Feeling Redundant

31 Aug 2023

I've read somewhere that the average person is made redundant twice across their career.

My first came in my first tech job. I'd been working for NPA Solutions for over twelve years when we were told that our biggest client had decided to outsource all the work we did for them to India, and would cause the company to fold as a result. After getting over the shock - I was perhaps naive to believe that I'd somehow found a job for life - I was the last person out of the door, disappointed at recent events but aware that I'd been lucky...

Because I bounced from that job to another immediately - I finished at NPA on Friday afternoon and started my new job at BLM Interaction on Monday morning.

BLM was a startup and I was gutted to find after six months there that my second redundancy had come; the company had failed to secure further funding, was folding, and as such we were all out of jobs.

I was 32 when BLM collapsed and believed that having two redundancies within 137 days of each other was my complete set of bad luck, and so that was it. It was absolutely mortifying at the time, but I look back and realise that those events got me to where I am now.

So imagine how shocked I was to recently hear that SGS were taking most of the UK developer jobs offshore to India, and that once again, redundancy had come around.

This one hurt, for lots of reasons:

  1. I never saw it coming. Knowing what was happening with offshoring at our main client whilst at NPA allowed me to see the writing on the wall, and working for a startup at BLM also made me acutely aware of the funding challenges being faced. But the announcement in July at SGS was a complete surprise for everybody.
  2. I was really happy at SGS. We'd managed to build a really good team where everyone had a varied skillset, we all bounced off one another and the boss (shoutout to Carl!) was brilliant; we were productive and building a high-quality replacement for the old system, and I wanted to see it through.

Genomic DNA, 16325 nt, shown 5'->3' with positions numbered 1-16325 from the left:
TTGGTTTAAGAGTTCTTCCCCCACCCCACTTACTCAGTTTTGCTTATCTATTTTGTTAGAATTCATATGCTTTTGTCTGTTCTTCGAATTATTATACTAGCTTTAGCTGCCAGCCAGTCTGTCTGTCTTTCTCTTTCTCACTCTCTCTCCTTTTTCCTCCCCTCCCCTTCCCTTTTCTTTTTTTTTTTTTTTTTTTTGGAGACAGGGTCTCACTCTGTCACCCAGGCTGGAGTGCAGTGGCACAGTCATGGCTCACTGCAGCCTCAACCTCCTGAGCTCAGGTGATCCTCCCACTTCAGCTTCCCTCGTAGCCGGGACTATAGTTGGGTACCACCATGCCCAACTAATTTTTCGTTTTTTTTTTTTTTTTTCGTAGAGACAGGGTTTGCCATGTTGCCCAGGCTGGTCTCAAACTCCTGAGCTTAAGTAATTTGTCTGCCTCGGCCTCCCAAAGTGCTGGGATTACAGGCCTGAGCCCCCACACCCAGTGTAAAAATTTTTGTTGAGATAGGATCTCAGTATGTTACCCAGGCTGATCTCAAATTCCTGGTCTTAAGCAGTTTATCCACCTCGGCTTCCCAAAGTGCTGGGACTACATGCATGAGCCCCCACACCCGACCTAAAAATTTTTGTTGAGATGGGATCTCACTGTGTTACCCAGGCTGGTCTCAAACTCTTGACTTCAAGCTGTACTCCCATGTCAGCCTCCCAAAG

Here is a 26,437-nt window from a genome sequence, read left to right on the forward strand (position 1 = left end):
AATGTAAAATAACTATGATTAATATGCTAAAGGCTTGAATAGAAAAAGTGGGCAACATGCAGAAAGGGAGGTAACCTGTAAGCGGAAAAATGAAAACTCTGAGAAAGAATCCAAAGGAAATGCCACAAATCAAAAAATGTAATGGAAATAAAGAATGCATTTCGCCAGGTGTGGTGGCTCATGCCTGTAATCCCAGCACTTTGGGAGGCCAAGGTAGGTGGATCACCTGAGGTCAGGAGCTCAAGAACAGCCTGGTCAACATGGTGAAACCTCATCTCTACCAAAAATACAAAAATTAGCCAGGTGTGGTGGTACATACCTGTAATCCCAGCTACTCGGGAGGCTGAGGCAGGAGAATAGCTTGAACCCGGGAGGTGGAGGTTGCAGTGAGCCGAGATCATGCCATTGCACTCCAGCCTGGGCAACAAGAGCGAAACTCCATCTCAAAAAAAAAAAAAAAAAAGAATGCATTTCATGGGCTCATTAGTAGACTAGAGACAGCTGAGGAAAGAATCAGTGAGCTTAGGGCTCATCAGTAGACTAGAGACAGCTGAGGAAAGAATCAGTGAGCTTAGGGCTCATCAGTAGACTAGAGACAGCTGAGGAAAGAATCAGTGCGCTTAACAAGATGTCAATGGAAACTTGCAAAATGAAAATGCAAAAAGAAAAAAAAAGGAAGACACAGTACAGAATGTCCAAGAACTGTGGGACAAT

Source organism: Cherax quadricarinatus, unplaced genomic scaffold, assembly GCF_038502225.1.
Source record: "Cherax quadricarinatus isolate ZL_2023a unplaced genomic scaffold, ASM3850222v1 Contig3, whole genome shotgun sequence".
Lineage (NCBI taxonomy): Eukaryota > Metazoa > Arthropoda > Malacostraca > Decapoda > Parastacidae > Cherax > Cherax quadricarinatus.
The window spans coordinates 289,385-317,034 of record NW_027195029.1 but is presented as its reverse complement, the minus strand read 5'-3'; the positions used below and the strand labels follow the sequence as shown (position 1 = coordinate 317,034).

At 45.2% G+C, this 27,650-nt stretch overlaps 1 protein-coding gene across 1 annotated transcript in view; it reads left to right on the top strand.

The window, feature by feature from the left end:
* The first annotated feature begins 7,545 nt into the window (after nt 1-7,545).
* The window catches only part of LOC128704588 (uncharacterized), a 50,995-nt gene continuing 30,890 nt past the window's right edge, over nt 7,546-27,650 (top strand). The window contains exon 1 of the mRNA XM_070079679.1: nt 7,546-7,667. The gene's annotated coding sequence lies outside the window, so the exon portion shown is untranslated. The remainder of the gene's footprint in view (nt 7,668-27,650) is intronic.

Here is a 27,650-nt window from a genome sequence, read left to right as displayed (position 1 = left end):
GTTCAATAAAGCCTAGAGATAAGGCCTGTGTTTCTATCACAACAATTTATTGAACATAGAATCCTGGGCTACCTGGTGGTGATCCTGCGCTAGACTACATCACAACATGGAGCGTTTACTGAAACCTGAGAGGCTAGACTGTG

3. The first two redundancies were inevitable - the companies involved were collapsing and 100% of the workforce was being laid off. This is different - some people are being left behind and it hurts to be leaving before I feel my time is done.
  4. I'm older now. I don't feel like I have time on my side the way I did in my thirties.
  5. I've already done this dance twice, does the universe have it in for me?

However, with all that said, I'm once again going to be fortunate enough to have found employment, and will finish at SGS on a Thursday and start my new role on Monday morning. And: it's somewhere I've wanted to work for a long time, having initially being rebuffed seven years ago (post-BLM), this time I got the job!

I have to hope that my above-average redundancy count means that I won't face this process in the future, and go into my new role hopeful to fit in and hit the ground running as a more experienced developer than I've ever been elsewhere.

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